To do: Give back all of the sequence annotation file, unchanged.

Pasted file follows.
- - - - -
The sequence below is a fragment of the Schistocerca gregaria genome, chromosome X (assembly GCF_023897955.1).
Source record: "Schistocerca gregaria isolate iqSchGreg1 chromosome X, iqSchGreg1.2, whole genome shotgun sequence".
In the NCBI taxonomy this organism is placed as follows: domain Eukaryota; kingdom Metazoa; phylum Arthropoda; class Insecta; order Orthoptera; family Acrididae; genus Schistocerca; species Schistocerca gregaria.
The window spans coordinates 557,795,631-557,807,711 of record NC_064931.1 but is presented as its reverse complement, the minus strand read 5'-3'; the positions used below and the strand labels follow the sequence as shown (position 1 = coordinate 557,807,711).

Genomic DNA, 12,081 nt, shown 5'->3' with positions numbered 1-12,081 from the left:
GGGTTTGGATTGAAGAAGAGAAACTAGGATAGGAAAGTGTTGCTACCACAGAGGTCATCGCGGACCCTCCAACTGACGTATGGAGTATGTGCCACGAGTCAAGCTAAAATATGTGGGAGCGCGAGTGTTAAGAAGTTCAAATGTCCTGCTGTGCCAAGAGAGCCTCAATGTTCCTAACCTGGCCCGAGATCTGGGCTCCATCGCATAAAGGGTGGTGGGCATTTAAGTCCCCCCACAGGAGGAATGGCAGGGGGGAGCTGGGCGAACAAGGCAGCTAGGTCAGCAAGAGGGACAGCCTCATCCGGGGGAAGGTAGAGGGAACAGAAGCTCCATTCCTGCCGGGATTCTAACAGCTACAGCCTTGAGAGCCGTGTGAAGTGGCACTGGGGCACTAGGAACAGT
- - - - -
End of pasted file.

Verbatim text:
The sequence below is a fragment of the Schistocerca gregaria genome, chromosome X (assembly GCF_023897955.1).
Source record: "Schistocerca gregaria isolate iqSchGreg1 chromosome X, iqSchGreg1.2, whole genome shotgun sequence".
In the NCBI taxonomy this organism is placed as follows: domain Eukaryota; kingdom Metazoa; phylum Arthropoda; class Insecta; order Orthoptera; family Acrididae; genus Schistocerca; species Schistocerca gregaria.
The window spans coordinates 557,795,631-557,807,711 of record NC_064931.1 but is presented as its reverse complement, the minus strand read 5'-3'; the positions used below and the strand labels follow the sequence as shown (position 1 = coordinate 557,807,711).

Genomic DNA, 12,081 nt, shown 5'->3' with positions numbered 1-12,081 from the left:
GGGTTTGGATTGAAGAAGAGAAACTAGGATAGGAAAGTGTTGCTACCACAGAGGTCATCGCGGACCCTCCAACTGACGTATGGAGTATGTGCCACGAGTCAAGCTAAAATATGTGGGAGCGCGAGTGTTAAGAAGTTCAAATGTCCTGCTGTGCCAAGAGAGCCTCAATGTTCCTAACCTGGCCCGAGATCTGGGCTCCATCGCATAAAGGGTGGTGGGCATTTAAGTCCCCCCACAGGAGGAATGGCAGGGGGGAGCTGGGCGAACAAGGCAGCTAGGTCAGCAAGAGGGACAGCCTCATCCGGGGGAAGGTAGAGGGAACAGAAGCTCCATTCCTGCCGGGATTCTAACAGCTACAGCCTTGAGAGCCGTGTGAAGTGGCACTGGGGCACTAGGAACAGT